Last February two former SAC Capital employees, Noah Freeman and Donald Longueuil, were charged with insider trading, with Longueuil pleading guilty in April and Freeman doing so from the get-go, having chosen to cooperate with the FBI (cooperation that included wearing a wire while having conversations with his ex-best friend, Longueuil, in which he got Don to vividly describe destroying evidence with two pairs of pliers and a North Face fleece). At the time of the accusations, SAC said that they were "outraged" by the actions of the duo, who'd been fired in 2010 for "poor performance." That should have been the end of it, but now the Feds are taking a look-see at whether or not these punks got their stink on The Cohen Account AKA The Big Book.
The Big Book would be the $3 billion portfolio overseen by the Big Guy (described as The Cohen Account in court filings), where many of the trades come from "high-conviction" ideas suggested by portfolio managers to SC, successful ones earning them a few extra zeros at the end of the year and/or a brand new all-fleece wardrobe. According to the Journal, prosecutors are checking out the suggestions made by Longueuil and Freeman to Cohen (which a) may have been legitimate ideas they came up with on their own, sans material non-public info or b) based on tainted info that SC didn't know was dirty), among other things.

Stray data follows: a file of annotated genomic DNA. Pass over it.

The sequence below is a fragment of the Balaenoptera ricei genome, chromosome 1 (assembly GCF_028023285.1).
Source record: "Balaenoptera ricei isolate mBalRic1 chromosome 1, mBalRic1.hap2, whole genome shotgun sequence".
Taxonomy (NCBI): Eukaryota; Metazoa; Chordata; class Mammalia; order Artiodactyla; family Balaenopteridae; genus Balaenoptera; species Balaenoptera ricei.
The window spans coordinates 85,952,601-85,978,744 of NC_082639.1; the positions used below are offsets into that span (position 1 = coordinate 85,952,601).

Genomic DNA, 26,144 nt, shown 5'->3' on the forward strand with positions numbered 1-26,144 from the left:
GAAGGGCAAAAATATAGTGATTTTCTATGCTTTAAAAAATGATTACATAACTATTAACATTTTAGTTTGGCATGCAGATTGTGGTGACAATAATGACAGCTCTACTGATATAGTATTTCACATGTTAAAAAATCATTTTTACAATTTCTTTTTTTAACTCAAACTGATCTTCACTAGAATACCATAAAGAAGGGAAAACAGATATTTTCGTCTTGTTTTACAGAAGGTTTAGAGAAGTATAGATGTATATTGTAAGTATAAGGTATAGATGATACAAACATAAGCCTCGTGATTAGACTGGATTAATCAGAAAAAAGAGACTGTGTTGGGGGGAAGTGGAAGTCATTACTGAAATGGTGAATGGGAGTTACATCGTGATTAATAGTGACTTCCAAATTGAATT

The filings don't say that the trades suggested by Messrs. Freeman and Longueuil were based on inside information, nor that Mr. Cohen had any knowledge of the portfolio managers' rationale for recommending the trades. The documents filed in court don't include specific details about the trades or the timing of them.
The SAC documents under scrutiny by the government were referenced in communications between the Manhattan U.S. Attorney's office and lawyers for Mr. Longueuil and a co-defendant, in which prosecutors described evidence they were turning over in the case. The defense lawyers attached the prosecutors' letters to filings in a New York federal court last month, before Mr. Longueuil pleaded guilty.
The court filings indicate that prosecutors are examining the compensation SAC paid to Messrs. Freeman and Longueuil. Among documents gathered by prosecutors are the two fund managers' pay stubs and tax forms, as well as information on SAC's net rate of return, management fees and incentive fees, according to the filings.
Neither Cohen nor SAC have been accused of any wrongdoing. And, it sounds as though prosecutors don't currently have anything beyond the fact that these two guys once worked at the firm and occasionally came in contact with Steve. Still, for dragging him into this in the slightest, Longueuil and Freeman are advised to get out of town** and certainly not consider putting SC down as a job reference or so much as entertaining the though of asking for comped*** season tickets.****
**Actually, maybe think about the protection that comes with jail time.
***Freeman strikes us as having the pair to do this.
****The only seat you'll have in that stadium is 5 feet underneath second base.